The school is now in state receivership with a new principal.

“They used [school] credit cards for personal use; they tookunnecessary trips. They were paying people who weren’t there,” saidMike File, superintendent of Mohave County, Ariz., schools. “Thisdistrict is as corrupt as corrupt gets.”

There are other signs that the polygamist enclave is changing, frominside and outside.

Colorado City Police Officer Sam Roundy and another officer weredecertified last year and lost their badges.

The church hierarchy has relocated to a sprawling compound inEldorado, Texas, where a new temple recently was completed.

Enclaves have emerged in South Dakota and Colorado. FLDS groupsalso operate in Nevada, Idaho, British Columbia and Mexico.

And the search for Warren Jeffs has spread nationwide.

In October, Seth Jeffs, Warren’s brother, was arrested near Pueblo,Colo., along with a cousin. Sheriff’s deputies searching their carfound five cellphones, $140,000 in cash, letters and a large glassjar with Warren Jeffs’ picture that said, “Pennys for theprophet.”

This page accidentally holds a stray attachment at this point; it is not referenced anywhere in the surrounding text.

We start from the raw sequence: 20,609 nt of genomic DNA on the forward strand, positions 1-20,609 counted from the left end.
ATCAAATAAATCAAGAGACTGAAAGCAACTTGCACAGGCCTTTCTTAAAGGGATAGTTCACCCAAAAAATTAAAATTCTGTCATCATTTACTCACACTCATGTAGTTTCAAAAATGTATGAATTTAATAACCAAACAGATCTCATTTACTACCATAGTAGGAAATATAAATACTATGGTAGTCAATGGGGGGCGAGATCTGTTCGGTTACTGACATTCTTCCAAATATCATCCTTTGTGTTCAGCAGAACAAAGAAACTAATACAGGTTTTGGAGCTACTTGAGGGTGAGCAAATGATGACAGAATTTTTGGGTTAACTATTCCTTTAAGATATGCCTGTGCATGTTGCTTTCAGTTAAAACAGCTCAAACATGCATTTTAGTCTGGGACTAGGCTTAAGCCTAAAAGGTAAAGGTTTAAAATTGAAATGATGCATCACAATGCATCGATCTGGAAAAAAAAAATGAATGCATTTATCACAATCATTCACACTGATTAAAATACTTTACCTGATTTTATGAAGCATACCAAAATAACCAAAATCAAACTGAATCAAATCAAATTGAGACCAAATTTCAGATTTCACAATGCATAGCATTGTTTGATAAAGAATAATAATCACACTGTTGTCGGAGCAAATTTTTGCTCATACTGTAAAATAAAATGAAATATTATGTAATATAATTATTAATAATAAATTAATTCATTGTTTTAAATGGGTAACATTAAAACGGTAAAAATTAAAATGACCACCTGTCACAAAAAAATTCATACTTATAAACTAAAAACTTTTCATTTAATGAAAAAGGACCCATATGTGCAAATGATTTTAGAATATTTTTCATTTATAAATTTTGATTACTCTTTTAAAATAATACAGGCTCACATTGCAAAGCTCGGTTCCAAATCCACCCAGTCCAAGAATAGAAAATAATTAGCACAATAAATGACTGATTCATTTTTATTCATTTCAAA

Seth Jeffs pleaded guilty this month to harboring a federalfugitive. He is to be sentenced in July.

In the last week, attention to the fugitive prophet intensifiedwhen the FBI announced it had put him on its 10 Most Wantedlist.

Warren Jeffs made the list, said FBI agent Deborah McCarley inPhoenix, “because he is considered a danger to the community.”

Whether or not justice finally has come to this patch of desert,there is no question that state and federal law enforcement is aserious presence here for the first time in 50 years.

On the edge of town, Mohave County officials have set up a socialservices center and, significantly, a criminal investigationoffice.

Gary Engels, who runs the office, cited some of the most importantchanges.

“We got the [trust] under state control; we got the schools understate control; we got the leaders on the run,” he said.

And Arizona Atty. Gen. Goddard said it was time the communityplayed by the same rules as the rest of the country.

“You can’t have a sect … out there saying, ‘The law doesn’tapply to us … and the only thing that matters is what ourprophet tells us,’ ” he said.

“That’s fundamentally unacceptable.”